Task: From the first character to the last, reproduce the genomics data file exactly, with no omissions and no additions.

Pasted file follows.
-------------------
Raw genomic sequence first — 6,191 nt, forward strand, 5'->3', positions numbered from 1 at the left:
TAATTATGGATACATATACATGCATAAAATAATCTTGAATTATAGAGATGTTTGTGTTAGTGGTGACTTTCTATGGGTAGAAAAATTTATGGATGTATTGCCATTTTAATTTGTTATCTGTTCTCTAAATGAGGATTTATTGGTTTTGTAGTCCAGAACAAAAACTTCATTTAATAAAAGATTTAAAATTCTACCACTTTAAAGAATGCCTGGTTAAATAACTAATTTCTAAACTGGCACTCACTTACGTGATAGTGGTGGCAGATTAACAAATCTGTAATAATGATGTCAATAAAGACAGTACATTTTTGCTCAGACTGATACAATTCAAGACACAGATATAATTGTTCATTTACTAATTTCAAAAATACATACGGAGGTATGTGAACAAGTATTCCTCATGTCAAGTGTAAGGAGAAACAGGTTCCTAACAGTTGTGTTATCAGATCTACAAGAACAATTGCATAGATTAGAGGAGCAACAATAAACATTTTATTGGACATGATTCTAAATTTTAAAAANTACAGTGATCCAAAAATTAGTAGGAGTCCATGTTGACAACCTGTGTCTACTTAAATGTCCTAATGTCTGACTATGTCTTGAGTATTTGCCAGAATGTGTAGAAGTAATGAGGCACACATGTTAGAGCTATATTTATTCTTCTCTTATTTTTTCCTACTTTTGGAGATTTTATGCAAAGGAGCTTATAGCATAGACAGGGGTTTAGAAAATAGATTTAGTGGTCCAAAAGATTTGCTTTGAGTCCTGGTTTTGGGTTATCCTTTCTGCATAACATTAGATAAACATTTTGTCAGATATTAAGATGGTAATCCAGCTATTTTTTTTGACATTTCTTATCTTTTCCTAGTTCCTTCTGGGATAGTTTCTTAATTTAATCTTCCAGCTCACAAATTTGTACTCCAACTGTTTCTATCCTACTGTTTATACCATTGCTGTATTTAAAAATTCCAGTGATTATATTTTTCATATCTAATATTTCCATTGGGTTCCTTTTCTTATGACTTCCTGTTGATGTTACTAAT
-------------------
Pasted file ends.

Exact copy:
Raw genomic sequence first — 6,191 nt, forward strand, 5'->3', positions numbered from 1 at the left:
TAATTATGGATACATATACATGCATAAAATAATCTTGAATTATAGAGATGTTTGTGTTAGTGGTGACTTTCTATGGGTAGAAAAATTTATGGATGTATTGCCATTTTAATTTGTTATCTGTTCTCTAAATGAGGATTTATTGGTTTTGTAGTCCAGAACAAAAACTTCATTTAATAAAAGATTTAAAATTCTACCACTTTAAAGAATGCCTGGTTAAATAACTAATTTCTAAACTGGCACTCACTTACGTGATAGTGGTGGCAGATTAACAAATCTGTAATAATGATGTCAATAAAGACAGTACATTTTTGCTCAGACTGATACAATTCAAGACACAGATATAATTGTTCATTTACTAATTTCAAAAATACATACGGAGGTATGTGAACAAGTATTCCTCATGTCAAGTGTAAGGAGAAACAGGTTCCTAACAGTTGTGTTATCAGATCTACAAGAACAATTGCATAGATTAGAGGAGCAACAATAAACATTTTATTGGACATGATTCTAAATTTTAAAAANTACAGTGATCCAAAAATTAGTAGGAGTCCATGTTGACAACCTGTGTCTACTTAAATGTCCTAATGTCTGACTATGTCTTGAGTATTTGCCAGAATGTGTAGAAGTAATGAGGCACACATGTTAGAGCTATATTTATTCTTCTCTTATTTTTTCCTACTTTTGGAGATTTTATGCAAAGGAGCTTATAGCATAGACAGGGGTTTAGAAAATAGATTTAGTGGTCCAAAAGATTTGCTTTGAGTCCTGGTTTTGGGTTATCCTTTCTGCATAACATTAGATAAACATTTTGTCAGATATTAAGATGGTAATCCAGCTATTTTTTTTGACATTTCTTATCTTTTCCTAGTTCCTTCTGGGATAGTTTCTTAATTTAATCTTCCAGCTCACAAATTTGTACTCCAACTGTTTCTATCCTACTGTTTATACCATTGCTGTATTTAAAAATTCCAGTGATTATATTTTTCATATCTAATATTTCCATTGGGTTCCTTTTCTTATGACTTCCTGTTGATGTTACTAAT